Scattered across the Gulf of Mexico floor are millions of potential fishing spots. Rock piles, ledges, reefs, springs, sink holes, rolls, swiss cheese, cracks and even sea fans make great fishing spots among the variety of common natural bottoms found offshore. Basically anything structure oriented in the Gulf will hold fish like grouper and snapper that anglers love to target.
Popular spots tend to get recycled between friends, or in the worst case scenario, posted online. All offshore anglers have a few places that they hold close to the vest and keep secret. We may get a little protective when people ask for a spot or see a boat approach from the distance while on anchor offshore at a place we may have thought was only ours.
“My spot” is a term used often. We, as anglers, think a set of numbers means ownership when it comes to the Gulf of Mexico, and some funny interactions occur when boats vie for the same bottom many miles from shore, no matter how popular or secretive the spot may be.
In most cases avoiding, the popular areas and finding your own spots is the most rewarding and best way to catch quality fish.
So how do you find new spots? Having good equipment and technology makes a world of difference and pays for itself when everything comes together. A new bottom finding unit from popular marine companies Garmin, Simrad, Lowrance, Hummingbird or Raymarine will cost between a few hundred or a few thousand dollars.
More important is keeping your equipment on depth finder mode and 4X zoom while running between spots and looking for what you want to fish. Zooming allows anglers to see little changes that would often be missed without it. The best spots are often small cracks, ledges or rock piles that are harder to find.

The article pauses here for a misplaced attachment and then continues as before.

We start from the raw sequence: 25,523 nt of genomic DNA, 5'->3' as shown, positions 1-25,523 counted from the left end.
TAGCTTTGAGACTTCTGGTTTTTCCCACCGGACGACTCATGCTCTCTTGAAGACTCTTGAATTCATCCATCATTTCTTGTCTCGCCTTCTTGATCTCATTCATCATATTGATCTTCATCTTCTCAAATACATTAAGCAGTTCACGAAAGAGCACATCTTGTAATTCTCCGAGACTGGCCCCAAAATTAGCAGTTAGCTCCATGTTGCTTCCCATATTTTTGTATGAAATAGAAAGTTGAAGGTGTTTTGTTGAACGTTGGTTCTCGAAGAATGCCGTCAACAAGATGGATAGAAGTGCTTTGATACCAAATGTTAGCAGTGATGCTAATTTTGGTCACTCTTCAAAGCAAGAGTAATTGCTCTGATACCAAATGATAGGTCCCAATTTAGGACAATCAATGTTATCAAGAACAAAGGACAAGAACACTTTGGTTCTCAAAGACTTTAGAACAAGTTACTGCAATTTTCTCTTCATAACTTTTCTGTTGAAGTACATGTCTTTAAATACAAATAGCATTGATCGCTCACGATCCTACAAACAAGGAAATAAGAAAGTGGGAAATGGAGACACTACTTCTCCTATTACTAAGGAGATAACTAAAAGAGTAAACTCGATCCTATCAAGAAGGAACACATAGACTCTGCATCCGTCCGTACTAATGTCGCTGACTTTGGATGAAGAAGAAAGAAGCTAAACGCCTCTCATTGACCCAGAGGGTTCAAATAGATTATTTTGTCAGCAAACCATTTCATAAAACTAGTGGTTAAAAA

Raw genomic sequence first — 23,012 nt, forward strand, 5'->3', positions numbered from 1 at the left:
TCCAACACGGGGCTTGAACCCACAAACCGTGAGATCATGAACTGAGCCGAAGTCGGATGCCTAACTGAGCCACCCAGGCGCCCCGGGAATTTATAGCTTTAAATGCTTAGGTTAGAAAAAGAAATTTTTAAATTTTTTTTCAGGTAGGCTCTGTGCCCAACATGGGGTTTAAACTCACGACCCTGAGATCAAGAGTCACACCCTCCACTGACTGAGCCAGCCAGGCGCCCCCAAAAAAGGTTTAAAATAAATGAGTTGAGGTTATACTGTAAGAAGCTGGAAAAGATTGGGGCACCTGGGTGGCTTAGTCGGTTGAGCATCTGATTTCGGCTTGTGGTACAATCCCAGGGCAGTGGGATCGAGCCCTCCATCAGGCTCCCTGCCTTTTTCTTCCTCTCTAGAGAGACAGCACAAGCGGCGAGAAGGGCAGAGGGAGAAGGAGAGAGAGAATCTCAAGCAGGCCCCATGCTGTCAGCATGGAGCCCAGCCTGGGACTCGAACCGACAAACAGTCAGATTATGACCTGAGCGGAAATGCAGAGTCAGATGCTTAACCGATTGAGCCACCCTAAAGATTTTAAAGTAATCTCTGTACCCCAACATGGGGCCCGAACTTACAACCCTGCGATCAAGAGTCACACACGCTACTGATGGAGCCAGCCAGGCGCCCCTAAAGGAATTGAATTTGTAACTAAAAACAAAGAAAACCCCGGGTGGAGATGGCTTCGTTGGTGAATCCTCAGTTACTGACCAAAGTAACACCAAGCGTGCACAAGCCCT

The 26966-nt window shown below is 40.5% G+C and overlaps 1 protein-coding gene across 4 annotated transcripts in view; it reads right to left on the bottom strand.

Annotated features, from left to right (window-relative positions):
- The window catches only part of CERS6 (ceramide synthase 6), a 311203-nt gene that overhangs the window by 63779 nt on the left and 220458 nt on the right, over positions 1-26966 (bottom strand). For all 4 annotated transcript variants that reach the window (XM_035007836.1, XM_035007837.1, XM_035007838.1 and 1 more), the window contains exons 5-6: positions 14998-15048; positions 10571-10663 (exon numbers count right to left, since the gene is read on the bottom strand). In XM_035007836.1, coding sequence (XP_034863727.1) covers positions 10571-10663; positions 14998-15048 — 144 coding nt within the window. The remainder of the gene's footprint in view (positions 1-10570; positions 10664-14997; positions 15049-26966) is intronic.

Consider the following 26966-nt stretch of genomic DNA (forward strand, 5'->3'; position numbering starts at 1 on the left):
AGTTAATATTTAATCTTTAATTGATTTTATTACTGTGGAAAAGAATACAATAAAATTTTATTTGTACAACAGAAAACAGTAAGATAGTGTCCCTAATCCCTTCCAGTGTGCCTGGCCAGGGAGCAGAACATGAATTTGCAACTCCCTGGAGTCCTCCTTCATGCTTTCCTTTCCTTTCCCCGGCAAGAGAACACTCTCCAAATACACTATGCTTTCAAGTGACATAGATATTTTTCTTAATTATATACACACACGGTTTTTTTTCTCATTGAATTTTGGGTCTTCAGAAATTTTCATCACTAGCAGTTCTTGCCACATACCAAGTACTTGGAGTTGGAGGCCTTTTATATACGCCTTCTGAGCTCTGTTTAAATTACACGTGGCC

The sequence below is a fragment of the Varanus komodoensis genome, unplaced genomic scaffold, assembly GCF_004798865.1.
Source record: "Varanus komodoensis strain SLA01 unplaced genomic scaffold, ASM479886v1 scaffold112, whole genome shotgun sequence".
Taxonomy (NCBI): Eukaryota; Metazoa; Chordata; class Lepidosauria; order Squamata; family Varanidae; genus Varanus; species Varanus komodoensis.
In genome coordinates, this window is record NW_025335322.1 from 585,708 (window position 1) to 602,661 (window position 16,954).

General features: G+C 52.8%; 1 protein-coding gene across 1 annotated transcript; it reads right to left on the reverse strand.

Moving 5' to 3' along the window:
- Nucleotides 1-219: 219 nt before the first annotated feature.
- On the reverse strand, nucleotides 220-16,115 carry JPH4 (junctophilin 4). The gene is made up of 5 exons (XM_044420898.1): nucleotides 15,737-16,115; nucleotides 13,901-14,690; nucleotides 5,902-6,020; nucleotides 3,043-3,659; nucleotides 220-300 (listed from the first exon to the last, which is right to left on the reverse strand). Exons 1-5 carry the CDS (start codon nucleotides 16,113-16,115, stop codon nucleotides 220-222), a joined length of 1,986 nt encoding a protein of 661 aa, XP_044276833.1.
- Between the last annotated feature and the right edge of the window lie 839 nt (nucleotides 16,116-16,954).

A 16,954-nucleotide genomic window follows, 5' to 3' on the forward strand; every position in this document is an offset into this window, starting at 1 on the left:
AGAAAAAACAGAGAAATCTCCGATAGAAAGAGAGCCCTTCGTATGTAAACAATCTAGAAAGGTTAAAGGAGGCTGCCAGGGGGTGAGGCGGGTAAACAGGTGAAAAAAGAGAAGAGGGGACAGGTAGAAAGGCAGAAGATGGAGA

If looking for new spots while running, go at a speed that allows a decent read out on the depth finder. Most machines can read well up to 30 mph on calm days. If you see something that looks fishy either on the bottom or just off the bottom, take the time to stop and investigate. Go back and see if you can get a better idea of what the bottom is, maybe even dropping a few baits. Catching a grouper or snapper proves there is structure you want to fish.
Another way to find new spots in the Gulf is trolling. Big lipped plugs, planers and downriggers allow anglers the opportunity to troll pretty deep water for grouper and kingfish while looking for new bottom. This is extremely effective in areas that you have a few spots fairly close together. Troll between them, looking at your machine for what could be bottom you’ve been ignoring for too long.
If the weather gets just right, there is usually a period where dark areas of bottom can be seen from the surface. This is typically in early spring and bottom spots can be seen as deep as 60 feet from the surface. This is a great time to head out and scout.
Finally, if you do find a new spot, it always helps to know what’s down there. Divers have a huge advantage of knowing exactly what spots are like. I can’t dive, so have found ways to learn spots by using my GoPro to see what is below. A waterproof camera like the GoPro allows me to know what the bottom is truly like.
The nearshore Gulf of Mexico will be a great place to fish over the next month while gag grouper are still in season. Kingfish are still around, mangrove snapper seem to be covering almost all structure, and big gags have been caught in shallow water between 30 and 60 feet. No matter if you’re fishing in 10 feet or 150 miles out, be attentive while you motor between spots as the next honey hole might be passing you by.